I suppose this is why Dr. Seligman makes tests with many, many questions. You need to aggregate a lot of explanations from one person to get a picture of their underlying attitude toward positive and negative events.

I have been troubled by cognitive therapy techniques, because they are implicitly intended to be used in the way that Seligman does. But they purport to be truthful, when they are intended to be used in a biased way. If you use them in a non-biased way (for example, to undermine good feelings, not just undermine bad feeling), they'll make you feel bad.

That's what I like about the two levels of this definition of optimism: it comes right out and says that it is biased, as a way of containing bad things, and expanding good things. The categories at the second level (personal, specific, temporary etc) appear to be just the same as cognitive therapy techniques.

So... thanks for that. :-)

Thanks, discussing it has helped a lot. I think my confusion was in thinking the axes are exclusive, but of course an explanation can be general and permanent.

Can it be general and temporary? Everyone is driving like madmen today!

Or specific and permanent? Damn it, my car is always breaking down!

Yep. The specificity depends on the framing ("everyone is driving" generalizes over individual drivers, but is specific to the set of drivers - it excludes people in offices, at home, at sea, etc). But that's a different confusion :-) and maybe the explanation includes the frame (and thus fully defines the specificity with respect to it), and framing is an important tool for changing one's interpretation from pessimistic to optimistic.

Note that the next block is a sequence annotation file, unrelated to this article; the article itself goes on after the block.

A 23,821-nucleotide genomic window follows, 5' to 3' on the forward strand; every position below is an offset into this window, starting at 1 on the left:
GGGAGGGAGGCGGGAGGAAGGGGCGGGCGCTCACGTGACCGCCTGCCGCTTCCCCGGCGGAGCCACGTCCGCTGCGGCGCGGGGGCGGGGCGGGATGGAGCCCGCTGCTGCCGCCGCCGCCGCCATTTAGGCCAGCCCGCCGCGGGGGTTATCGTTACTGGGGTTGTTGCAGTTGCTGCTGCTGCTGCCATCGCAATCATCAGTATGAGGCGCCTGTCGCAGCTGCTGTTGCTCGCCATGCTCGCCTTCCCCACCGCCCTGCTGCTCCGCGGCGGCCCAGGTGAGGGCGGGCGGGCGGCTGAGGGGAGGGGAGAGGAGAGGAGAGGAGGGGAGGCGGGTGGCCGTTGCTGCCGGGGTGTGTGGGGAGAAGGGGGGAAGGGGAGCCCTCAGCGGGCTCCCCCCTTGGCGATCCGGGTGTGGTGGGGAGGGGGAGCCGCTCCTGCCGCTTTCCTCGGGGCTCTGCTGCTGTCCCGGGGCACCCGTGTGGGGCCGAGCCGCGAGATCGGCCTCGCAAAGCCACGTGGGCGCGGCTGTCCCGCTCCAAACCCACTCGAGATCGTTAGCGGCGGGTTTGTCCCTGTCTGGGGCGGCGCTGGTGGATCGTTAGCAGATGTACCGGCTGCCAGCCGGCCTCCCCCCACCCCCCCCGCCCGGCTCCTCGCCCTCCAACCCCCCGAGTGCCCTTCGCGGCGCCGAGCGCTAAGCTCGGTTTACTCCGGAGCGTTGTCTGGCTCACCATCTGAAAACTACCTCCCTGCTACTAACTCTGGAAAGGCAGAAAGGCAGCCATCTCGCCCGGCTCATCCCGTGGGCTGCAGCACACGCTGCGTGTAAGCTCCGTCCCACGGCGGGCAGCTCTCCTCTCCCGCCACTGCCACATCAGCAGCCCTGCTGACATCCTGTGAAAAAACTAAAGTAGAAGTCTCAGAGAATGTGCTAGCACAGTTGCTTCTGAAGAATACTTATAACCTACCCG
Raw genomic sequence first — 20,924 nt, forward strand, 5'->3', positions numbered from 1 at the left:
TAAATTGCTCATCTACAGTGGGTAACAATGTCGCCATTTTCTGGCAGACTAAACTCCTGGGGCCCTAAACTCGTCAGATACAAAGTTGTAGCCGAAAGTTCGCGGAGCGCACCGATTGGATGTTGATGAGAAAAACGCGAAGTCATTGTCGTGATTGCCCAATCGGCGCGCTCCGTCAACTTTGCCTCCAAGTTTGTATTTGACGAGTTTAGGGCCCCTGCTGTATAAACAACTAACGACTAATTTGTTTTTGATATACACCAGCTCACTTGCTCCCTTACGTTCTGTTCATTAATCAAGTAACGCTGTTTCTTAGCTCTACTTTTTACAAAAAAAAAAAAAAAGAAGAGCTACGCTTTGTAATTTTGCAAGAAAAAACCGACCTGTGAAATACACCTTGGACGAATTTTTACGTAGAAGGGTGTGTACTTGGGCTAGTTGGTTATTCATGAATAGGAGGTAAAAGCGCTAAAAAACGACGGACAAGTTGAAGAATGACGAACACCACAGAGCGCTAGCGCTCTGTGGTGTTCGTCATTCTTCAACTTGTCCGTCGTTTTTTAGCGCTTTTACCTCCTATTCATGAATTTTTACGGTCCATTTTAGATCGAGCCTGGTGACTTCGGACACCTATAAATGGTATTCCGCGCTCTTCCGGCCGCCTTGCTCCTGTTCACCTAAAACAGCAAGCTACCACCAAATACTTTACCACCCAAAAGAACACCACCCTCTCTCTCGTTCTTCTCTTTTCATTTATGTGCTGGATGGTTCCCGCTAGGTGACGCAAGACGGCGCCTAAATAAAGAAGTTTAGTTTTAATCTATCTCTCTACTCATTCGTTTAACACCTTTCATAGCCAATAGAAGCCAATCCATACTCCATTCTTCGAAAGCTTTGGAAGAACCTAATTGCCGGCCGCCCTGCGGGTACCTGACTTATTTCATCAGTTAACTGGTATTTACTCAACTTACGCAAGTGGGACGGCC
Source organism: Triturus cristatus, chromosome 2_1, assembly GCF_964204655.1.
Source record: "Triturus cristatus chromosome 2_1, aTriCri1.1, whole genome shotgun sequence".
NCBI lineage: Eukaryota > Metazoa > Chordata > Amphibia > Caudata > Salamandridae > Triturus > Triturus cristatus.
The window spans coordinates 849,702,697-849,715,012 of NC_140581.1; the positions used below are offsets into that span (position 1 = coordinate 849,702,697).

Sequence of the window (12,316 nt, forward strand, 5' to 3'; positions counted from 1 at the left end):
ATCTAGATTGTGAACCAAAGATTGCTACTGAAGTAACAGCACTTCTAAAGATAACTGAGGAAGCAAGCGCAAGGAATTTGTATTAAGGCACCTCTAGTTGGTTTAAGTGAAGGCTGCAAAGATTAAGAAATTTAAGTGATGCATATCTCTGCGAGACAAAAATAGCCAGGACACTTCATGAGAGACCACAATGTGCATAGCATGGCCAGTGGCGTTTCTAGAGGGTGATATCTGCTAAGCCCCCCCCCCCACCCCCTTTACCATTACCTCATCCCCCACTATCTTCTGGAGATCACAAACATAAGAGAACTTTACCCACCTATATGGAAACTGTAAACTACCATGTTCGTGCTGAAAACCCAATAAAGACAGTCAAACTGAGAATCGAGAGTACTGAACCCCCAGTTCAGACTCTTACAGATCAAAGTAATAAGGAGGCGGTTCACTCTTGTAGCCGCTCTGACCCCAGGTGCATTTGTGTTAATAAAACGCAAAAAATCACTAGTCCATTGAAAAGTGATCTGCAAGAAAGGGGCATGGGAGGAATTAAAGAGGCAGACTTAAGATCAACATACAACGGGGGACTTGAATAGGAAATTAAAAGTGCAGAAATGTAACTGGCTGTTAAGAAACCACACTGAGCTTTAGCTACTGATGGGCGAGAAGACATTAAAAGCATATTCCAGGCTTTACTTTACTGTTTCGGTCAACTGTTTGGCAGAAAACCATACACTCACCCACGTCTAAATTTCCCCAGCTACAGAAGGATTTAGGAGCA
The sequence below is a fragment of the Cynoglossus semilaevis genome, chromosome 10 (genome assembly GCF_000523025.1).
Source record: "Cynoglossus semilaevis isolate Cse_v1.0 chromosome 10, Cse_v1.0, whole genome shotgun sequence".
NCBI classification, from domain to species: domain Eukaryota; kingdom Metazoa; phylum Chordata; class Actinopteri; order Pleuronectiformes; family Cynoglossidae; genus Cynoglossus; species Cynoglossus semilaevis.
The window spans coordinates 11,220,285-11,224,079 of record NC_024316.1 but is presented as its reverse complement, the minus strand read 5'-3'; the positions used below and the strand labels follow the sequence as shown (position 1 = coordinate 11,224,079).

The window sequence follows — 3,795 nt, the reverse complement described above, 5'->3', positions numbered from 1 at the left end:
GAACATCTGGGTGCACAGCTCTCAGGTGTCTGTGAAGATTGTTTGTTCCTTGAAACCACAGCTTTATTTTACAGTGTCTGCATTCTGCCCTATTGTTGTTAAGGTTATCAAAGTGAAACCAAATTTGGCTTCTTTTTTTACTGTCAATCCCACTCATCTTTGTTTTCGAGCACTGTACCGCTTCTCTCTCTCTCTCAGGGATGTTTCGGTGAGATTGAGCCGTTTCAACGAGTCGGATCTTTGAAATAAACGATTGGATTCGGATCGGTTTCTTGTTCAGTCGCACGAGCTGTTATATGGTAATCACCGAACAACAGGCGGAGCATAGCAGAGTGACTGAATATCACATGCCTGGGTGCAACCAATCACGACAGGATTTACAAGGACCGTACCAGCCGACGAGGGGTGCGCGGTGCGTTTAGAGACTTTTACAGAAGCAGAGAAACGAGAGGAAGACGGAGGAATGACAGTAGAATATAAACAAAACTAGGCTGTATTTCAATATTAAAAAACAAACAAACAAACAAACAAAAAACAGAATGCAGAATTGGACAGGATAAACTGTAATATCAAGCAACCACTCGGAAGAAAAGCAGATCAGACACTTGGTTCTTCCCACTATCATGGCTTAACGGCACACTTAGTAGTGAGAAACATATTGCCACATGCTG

I've not read the book (yet) but I have read a couple of reviews and it sounds like Seligman appreciates that there is a time for pessimism as well as optimism.

Here's one http://www.goodreads.com/review/show/40033602.

"Unlike many self-help books, there's no bad-mouthing of pessimists here. In fact, Seligman describes studies that seem to prove that pessimists are much better at seeing the world as it really is. ...

... The author explains how to balance optimism and pessimism and when to listen to each voice, though of course it could take a lifetime to perfect this process."

I really like his suggestion on differentiating praise and criticism.

I have already been depersonalizing criticism though. I basically started to believe that I am much more than the sum of my problems or difficulties. But while criticism isn't personal, nobody owes me help and I'm the only one who has the responsibility of dealing with it. Of course I can still take criticism personally, but I'm at least forcing myself to focus on finding things that I can do to solve the problem.

"plural of anecdote is not data"

Yes it is. It's just not (or probably not) statistically significant.

That's what the saying means. "The plural of anecdote is (probably) not statistically significant data" is not very catchy. Imagine if you had to say "a rolling stone (most of the time) gathers no (or at least very little) moss."

Yeah, I understand the intent of the phrase, I just think it's a bad way of putting it.

By the way, I did enjoy the Optimism presentation. I didn't mean to take away from it with my nitpick.

Or else it's biased. It's easy to fool yourself with a large number of anecdotes (listening only to like-minded people, for example), but "data" implies some directed collection was done and some thought was given as to what you're actually sampling.

"Learned Optimism," by Dr. Martin Seligman is going on my to-read list!

Why is everything written by a Ruby programmer so damn long-winded?